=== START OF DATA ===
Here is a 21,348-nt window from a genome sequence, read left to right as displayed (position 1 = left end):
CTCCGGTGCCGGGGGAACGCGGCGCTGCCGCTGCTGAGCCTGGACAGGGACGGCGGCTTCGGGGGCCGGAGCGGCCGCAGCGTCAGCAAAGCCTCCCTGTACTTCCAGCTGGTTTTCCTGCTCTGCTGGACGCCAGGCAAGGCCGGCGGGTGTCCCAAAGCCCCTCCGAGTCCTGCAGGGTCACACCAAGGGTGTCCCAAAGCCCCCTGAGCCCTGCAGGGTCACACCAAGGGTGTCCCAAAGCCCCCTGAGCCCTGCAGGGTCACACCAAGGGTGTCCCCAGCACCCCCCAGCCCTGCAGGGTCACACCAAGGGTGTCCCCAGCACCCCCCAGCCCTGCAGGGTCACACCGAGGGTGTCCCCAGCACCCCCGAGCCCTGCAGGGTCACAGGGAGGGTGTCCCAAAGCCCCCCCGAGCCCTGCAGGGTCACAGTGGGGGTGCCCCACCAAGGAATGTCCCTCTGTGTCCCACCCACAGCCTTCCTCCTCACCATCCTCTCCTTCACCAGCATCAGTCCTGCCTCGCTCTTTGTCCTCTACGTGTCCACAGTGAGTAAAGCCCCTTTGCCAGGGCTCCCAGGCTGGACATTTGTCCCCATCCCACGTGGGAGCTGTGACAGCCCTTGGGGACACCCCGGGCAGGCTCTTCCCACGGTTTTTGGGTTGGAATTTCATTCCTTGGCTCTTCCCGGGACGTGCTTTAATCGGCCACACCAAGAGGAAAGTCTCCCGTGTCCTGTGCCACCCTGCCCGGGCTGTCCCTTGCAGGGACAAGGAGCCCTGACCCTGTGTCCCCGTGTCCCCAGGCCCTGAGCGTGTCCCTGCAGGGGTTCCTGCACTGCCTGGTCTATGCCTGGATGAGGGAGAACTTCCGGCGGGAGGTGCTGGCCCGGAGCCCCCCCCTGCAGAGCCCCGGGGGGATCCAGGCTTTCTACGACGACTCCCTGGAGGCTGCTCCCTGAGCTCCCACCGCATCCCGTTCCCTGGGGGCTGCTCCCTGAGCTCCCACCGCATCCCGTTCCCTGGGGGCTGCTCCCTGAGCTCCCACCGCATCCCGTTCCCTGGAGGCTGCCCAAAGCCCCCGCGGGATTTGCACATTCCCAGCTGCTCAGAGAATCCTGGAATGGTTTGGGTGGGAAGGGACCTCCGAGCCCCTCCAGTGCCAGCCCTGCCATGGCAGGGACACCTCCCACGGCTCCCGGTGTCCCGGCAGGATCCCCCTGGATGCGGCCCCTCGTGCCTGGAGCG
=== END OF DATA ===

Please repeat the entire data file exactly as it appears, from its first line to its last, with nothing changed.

Here is a 21,348-nt window from a genome sequence, read left to right as displayed (position 1 = left end):
CTCCGGTGCCGGGGGAACGCGGCGCTGCCGCTGCTGAGCCTGGACAGGGACGGCGGCTTCGGGGGCCGGAGCGGCCGCAGCGTCAGCAAAGCCTCCCTGTACTTCCAGCTGGTTTTCCTGCTCTGCTGGACGCCAGGCAAGGCCGGCGGGTGTCCCAAAGCCCCTCCGAGTCCTGCAGGGTCACACCAAGGGTGTCCCAAAGCCCCCTGAGCCCTGCAGGGTCACACCAAGGGTGTCCCAAAGCCCCCTGAGCCCTGCAGGGTCACACCAAGGGTGTCCCCAGCACCCCCCAGCCCTGCAGGGTCACACCAAGGGTGTCCCCAGCACCCCCCAGCCCTGCAGGGTCACACCGAGGGTGTCCCCAGCACCCCCGAGCCCTGCAGGGTCACAGGGAGGGTGTCCCAAAGCCCCCCCGAGCCCTGCAGGGTCACAGTGGGGGTGCCCCACCAAGGAATGTCCCTCTGTGTCCCACCCACAGCCTTCCTCCTCACCATCCTCTCCTTCACCAGCATCAGTCCTGCCTCGCTCTTTGTCCTCTACGTGTCCACAGTGAGTAAAGCCCCTTTGCCAGGGCTCCCAGGCTGGACATTTGTCCCCATCCCACGTGGGAGCTGTGACAGCCCTTGGGGACACCCCGGGCAGGCTCTTCCCACGGTTTTTGGGTTGGAATTTCATTCCTTGGCTCTTCCCGGGACGTGCTTTAATCGGCCACACCAAGAGGAAAGTCTCCCGTGTCCTGTGCCACCCTGCCCGGGCTGTCCCTTGCAGGGACAAGGAGCCCTGACCCTGTGTCCCCGTGTCCCCAGGCCCTGAGCGTGTCCCTGCAGGGGTTCCTGCACTGCCTGGTCTATGCCTGGATGAGGGAGAACTTCCGGCGGGAGGTGCTGGCCCGGAGCCCCCCCCTGCAGAGCCCCGGGGGGATCCAGGCTTTCTACGACGACTCCCTGGAGGCTGCTCCCTGAGCTCCCACCGCATCCCGTTCCCTGGGGGCTGCTCCCTGAGCTCCCACCGCATCCCGTTCCCTGGGGGCTGCTCCCTGAGCTCCCACCGCATCCCGTTCCCTGGAGGCTGCCCAAAGCCCCCGCGGGATTTGCACATTCCCAGCTGCTCAGAGAATCCTGGAATGGTTTGGGTGGGAAGGGACCTCCGAGCCCCTCCAGTGCCAGCCCTGCCATGGCAGGGACACCTCCCACGGCTCCCGGTGTCCCGGCAGGATCCCCCTGGATGCGGCCCCTCGTGCCTGGAGCG